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Carolyn2013

Need help interpreting test results

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My doctor has left the office for a week on vacation. My test results were posted online, but I have no one to help me interpret them. Anyone know what the following means? I'd really appreciate your help! 

 

Report Result Ref. Range Units   Status Lab
IMMUNOGLOBULIN A, QN, SERUM 129 87-352 MG/DL   Final 01
DEAMIDATED GLIADIN ABS, IGA 5 0-19 UNITS   Final 01
                                  NEGATIVE                   0 - 19
                                  WEAK POSITIVE             20 - 30
                                  MODERATE TO STRONG POSITIVE   >30
									
DEAMIDATED GLIADIN ABS, IGG 2 0-19 UNITS   Final 01
                                  NEGATIVE                   0 - 19
                                  WEAK POSITIVE             20 - 30
                                  MODERATE TO STRONG POSITIVE   >30
									
T-TRANSGLUTAMINASE (TTG) IGA <2 0-3 U/ML   Final 01
                                             NEGATIVE        0 -  3
                                             WEAK POSITIVE   4 - 10
                                             POSITIVE           >10
 
                TISSUE TRANSGLUTAMINASE (TTG) HAS BEEN IDENTIFIED
                AS THE ENDOMYSIAL ANTIGEN.  STUDIES HAVE DEMONSTR-
                ATED THAT ENDOMYSIAL IGA ANTIBODIES HAVE OVER 99%
                SPECIFICITY FOR GLUTEN SENSITIVE ENTEROPATHY.
									
T-TRANSGLUTAMINASE (TTG) IGG <2 0-5 U/ML   Final 01
                                             NEGATIVE        0 - 5
                                             WEAK POSITIVE   6 - 9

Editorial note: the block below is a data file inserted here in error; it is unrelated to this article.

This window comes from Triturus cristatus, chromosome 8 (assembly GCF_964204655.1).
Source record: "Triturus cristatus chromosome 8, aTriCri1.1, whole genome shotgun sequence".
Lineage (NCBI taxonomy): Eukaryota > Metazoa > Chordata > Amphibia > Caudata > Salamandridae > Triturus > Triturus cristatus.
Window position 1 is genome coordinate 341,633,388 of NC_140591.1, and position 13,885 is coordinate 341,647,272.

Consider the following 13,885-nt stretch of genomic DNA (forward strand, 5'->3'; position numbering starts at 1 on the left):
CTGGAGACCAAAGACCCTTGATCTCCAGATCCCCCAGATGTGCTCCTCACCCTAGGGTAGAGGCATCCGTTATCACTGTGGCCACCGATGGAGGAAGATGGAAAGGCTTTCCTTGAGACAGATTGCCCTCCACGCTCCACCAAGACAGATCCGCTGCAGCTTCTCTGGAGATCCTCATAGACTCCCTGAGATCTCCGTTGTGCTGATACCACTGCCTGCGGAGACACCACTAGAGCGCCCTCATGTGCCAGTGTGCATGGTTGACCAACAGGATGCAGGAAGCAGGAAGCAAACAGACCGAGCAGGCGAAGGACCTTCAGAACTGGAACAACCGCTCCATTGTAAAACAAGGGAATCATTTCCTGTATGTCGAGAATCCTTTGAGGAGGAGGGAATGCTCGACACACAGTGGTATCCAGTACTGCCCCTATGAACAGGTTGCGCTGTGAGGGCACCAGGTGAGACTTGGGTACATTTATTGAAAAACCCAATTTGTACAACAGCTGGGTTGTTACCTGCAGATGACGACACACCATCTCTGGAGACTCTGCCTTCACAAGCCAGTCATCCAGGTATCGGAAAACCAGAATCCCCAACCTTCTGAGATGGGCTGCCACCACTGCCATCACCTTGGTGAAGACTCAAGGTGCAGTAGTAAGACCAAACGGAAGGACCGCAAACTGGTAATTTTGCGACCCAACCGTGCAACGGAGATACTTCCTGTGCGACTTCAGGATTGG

POSITIVE           >9

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First column is the resul of your test, the second is the 'normal' range expected, then there's some guidance on what a positive result would be.  eg your IGA was 129, in the middle of the reference range 87-352. 

The forum sidebar graphic obscures some of the test image on my screen but all the tests look within normal ranges as per Kareng and Sugarcube.

What caused you to take the tests?

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1 hour ago, Jmg said:

First column is the resul of your test, the second is the 'normal' range expected, then there's some guidance on what a positive result would be.  eg your IGA was 129, in the middle of the reference range 87-352. 

The forum sidebar graphic obscures some of the test image on my screen but all the tests look within normal ranges as per Kareng and Sugarcube.

What caused you to take the tests?

My doctor recommended I be tested to rule it out and get to the cause of severe stomach issues I've been having for the past two years (diarrhea, stomach cramping, bloating). I'm glad that it doesn't seem to be celiac but was hoping for an answer, so I could maybe find a solution. 

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4 hours ago, Carolyn2013 said:

My doctor recommended I be tested to rule it out and get to the cause of severe stomach issues I've been having for the past two years (diarrhea, stomach cramping, bloating). I'm glad that it doesn't seem to be celiac but was hoping for an answer, so I could maybe find a solution. 

Why don't you look at FODMAPS?  If that is the problem, you should find out really quickly on a low FODMAP diet - probably in a week or so.

A low FODMAP diet is basically gluten free.   The best part is that you don't have to be as strict.  Crumbs shouldn't be a big deal.

 

 

https://stanfordhealthcare.org/content/dam/SHC/for-patients-component/programs-services/clinical-nutrition-services/docs/pdf-lowfodmapdiet.pdf

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3 hours ago, Carolyn2013 said:

My doctor recommended I be tested to rule it out and get to the cause of severe stomach issues I've been having for the past two years (diarrhea, stomach cramping, bloating). I'm glad that it doesn't seem to be celiac but was hoping for an answer, so I could maybe find a solution.